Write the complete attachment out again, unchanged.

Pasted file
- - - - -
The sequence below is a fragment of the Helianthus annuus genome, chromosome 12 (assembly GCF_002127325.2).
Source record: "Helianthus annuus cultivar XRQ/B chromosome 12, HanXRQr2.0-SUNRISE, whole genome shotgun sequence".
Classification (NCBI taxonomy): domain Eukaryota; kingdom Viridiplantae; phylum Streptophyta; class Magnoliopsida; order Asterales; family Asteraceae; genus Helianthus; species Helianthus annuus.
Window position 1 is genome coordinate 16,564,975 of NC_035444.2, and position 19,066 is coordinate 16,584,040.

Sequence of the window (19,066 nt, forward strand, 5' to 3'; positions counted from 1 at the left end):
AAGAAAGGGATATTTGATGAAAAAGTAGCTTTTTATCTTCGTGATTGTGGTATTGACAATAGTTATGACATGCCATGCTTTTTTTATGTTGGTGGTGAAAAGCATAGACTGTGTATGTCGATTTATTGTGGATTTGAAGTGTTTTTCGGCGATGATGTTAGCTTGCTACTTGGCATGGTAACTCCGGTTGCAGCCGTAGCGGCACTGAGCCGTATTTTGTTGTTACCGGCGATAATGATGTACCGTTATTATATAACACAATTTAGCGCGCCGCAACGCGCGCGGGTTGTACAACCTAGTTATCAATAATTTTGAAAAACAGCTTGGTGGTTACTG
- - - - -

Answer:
The sequence below is a fragment of the Helianthus annuus genome, chromosome 12 (assembly GCF_002127325.2).
Source record: "Helianthus annuus cultivar XRQ/B chromosome 12, HanXRQr2.0-SUNRISE, whole genome shotgun sequence".
Classification (NCBI taxonomy): domain Eukaryota; kingdom Viridiplantae; phylum Streptophyta; class Magnoliopsida; order Asterales; family Asteraceae; genus Helianthus; species Helianthus annuus.
Window position 1 is genome coordinate 16,564,975 of NC_035444.2, and position 19,066 is coordinate 16,584,040.

Sequence of the window (19,066 nt, forward strand, 5' to 3'; positions counted from 1 at the left end):
AAGAAAGGGATATTTGATGAAAAAGTAGCTTTTTATCTTCGTGATTGTGGTATTGACAATAGTTATGACATGCCATGCTTTTTTTATGTTGGTGGTGAAAAGCATAGACTGTGTATGTCGATTTATTGTGGATTTGAAGTGTTTTTCGGCGATGATGTTAGCTTGCTACTTGGCATGGTAACTCCGGTTGCAGCCGTAGCGGCACTGAGCCGTATTTTGTTGTTACCGGCGATAATGATGTACCGTTATTATATAACACAATTTAGCGCGCCGCAACGCGCGCGGGTTGTACAACCTAGTTATCAATAATTTTGAAAAACAGCTTGGTGGTTACTG